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Students innovate for workplace health and safety during Covid

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12 April 2021 | Siân Williams
  • CENSIS and University of Glasgow Computer Science students collaborate on third-year group project 

Students across Scotland may have had their studies disrupted by the Covid-19 pandemic, but one group of computer science undergraduates have spent part of the last six months developing a tool that could help everyone get back to work.

Two teams of five third-year students from the University of Glasgow have developed a machine learning tool that uses imaging and vision systems to detect the temperature of people entering a building and whether they are correctly wearing a face mask.

Using low-cost hardware and embedded platforms, the system was developed initially as a demo for CENSIS to show how technology could be applied to challenges during the Covid-19 pandemic. The project will count towards the students’ final grade for the year and they were guided through the process by CENSIS’s senior engineer Helen Sandison.

Glasgow CS face mask project

University of Glasgow student Rory McClymont demonstrates the face mask and temperature detection software

Helen said: “We have worked with the University of Glasgow’s computer science department for a couple of years, so decided to submit ideas again for third-year student projects. Given the circumstances we found ourselves in, the application of computer vision to health and safety in the time of Covid-19 seemed like an interesting avenue to explore.

“The students should be really proud of what they have developed so far. The technology can detect with a webcam whether someone is or is not wearing a mask and, with a thermal imaging camera, can measure a person’s temperature too. Using the data it collects, in time the system could be developed further to trigger an alarm if a certain number of people in an area are not mask-compliant.”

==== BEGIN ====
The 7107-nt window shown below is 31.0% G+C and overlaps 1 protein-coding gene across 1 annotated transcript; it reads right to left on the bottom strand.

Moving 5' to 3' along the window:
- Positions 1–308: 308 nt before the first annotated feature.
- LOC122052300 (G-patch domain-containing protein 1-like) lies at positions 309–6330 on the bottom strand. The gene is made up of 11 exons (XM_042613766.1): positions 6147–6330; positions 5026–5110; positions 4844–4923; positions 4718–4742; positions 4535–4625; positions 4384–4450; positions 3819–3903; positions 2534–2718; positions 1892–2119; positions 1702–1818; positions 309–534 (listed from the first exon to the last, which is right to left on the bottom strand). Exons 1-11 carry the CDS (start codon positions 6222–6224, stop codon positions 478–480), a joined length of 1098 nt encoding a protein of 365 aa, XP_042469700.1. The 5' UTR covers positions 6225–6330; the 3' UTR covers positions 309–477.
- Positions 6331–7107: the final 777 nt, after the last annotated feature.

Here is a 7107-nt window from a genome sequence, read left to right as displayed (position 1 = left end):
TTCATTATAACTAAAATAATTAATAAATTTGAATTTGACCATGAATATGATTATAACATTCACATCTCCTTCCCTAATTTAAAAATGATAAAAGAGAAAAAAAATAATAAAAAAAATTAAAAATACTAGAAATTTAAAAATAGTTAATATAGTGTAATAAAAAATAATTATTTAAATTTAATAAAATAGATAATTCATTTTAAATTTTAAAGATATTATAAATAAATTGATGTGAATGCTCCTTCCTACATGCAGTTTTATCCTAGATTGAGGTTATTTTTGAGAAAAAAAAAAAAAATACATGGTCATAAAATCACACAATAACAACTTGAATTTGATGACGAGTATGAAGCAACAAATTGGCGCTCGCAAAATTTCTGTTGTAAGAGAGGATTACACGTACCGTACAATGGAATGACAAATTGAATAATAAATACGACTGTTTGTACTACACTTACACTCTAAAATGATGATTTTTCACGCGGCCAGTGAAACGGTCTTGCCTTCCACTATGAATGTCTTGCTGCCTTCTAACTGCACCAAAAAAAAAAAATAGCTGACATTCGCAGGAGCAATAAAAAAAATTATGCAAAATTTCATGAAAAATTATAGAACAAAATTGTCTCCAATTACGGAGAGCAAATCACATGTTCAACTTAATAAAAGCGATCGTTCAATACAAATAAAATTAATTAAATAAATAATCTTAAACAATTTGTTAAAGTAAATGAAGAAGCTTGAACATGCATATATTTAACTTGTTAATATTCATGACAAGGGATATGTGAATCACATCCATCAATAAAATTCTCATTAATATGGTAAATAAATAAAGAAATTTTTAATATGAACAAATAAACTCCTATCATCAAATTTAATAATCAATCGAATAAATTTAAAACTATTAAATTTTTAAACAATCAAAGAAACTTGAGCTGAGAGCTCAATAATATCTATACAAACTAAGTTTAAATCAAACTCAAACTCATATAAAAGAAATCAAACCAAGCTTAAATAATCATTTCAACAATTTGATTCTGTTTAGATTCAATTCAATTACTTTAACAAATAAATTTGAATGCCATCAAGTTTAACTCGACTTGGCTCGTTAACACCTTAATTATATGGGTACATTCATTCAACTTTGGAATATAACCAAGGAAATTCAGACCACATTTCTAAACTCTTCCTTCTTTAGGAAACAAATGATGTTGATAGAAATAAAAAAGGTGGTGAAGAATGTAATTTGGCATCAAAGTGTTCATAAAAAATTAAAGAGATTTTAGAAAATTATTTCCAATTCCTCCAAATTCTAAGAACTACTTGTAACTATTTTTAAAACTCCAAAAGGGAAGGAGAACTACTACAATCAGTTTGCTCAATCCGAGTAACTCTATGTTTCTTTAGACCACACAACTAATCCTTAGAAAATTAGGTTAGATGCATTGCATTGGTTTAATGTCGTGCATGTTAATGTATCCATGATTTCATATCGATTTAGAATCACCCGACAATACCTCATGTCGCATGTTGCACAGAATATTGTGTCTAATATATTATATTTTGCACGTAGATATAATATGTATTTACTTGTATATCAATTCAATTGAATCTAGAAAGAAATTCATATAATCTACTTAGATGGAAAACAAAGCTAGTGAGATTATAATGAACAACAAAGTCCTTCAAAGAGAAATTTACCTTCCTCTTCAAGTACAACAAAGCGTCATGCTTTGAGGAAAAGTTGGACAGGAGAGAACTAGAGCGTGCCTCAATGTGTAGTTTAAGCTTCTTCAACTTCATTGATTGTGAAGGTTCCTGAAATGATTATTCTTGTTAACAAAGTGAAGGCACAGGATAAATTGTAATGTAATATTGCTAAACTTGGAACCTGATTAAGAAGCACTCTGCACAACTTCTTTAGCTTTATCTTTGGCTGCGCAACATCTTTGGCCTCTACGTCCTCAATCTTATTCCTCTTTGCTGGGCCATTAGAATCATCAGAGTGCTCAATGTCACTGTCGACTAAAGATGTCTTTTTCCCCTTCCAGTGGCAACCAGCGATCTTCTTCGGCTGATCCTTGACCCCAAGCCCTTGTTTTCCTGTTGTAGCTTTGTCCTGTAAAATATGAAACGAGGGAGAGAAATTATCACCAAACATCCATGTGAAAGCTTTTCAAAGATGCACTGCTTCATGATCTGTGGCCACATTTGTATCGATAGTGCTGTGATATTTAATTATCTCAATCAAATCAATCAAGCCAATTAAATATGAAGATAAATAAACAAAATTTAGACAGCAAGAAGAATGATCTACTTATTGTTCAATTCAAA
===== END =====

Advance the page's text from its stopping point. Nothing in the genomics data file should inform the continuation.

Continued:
The teams are still constructing the graphical user interface (GUI) as the final part of the initial project, but the next stage will be to trial the technology in use at the university or in an office building, ensuring all those who enter have a suitable temperature and are correctly wearing face coverings.

While its primary use is related to the Covid-19 pandemic, the technology could also be adapted for a range of other uses, such as checking whether workers on construction sites are wearing hard hats or other protective gear.

The project was not without its challenges, as one of the students, Rory McClymont described: “The thermal imaging aspect of the project was the most challenging part. It was meant to be written in Python, but the interface wouldn’t work with it. So we have found a way round that by moving it to C++. Nobody in the team had much experience of working with that language, so we had to learn on the job. We got it working in the end!”

Anuraj Taya, who joined his team remotely from India after hurriedly leaving the UK before the first lockdown came into effect, said: “This was a great opportunity to get machine learning and AI experience. I had some research experience in AI before, but nothing from a practical perspective so I wanted to do a real project with the chance to throw myself in at the deep end. We got to see how we work together as a team and deal with customers, and it was very helpful to get experience in that respect.”

Stanislava Dyakova said her experience of the project was similar: “It was a good challenge to have our own set of expectations, the client’s, and then look to find a middle way to match these together. Although it would have been better to work together in person, coordinating remotely has prepared us for working internationally. All of these skills are really important to have.”

Liam Halpin said that he would use the skills and lessons from the project to shape the focus of his final year at university and beyond: “I plan to go into cyber security – so I can take this idea and see how it reflects onto areas such as the application of ethics to issues like facial identification, rather than just facial recognition.”

With the project now in its final stages, the technology could soon be employed at a University of Glasgow department or at the Inovo building, where CENSIS is based. Helen added: “The students are now wrapping up the project, they have had to learn a lot of new concepts and skills and bring those all together in a short timescale. They have met all the challenges and made excellent progress and this is the perfect example of how students can apply the skills they acquire at university to real-world problems.”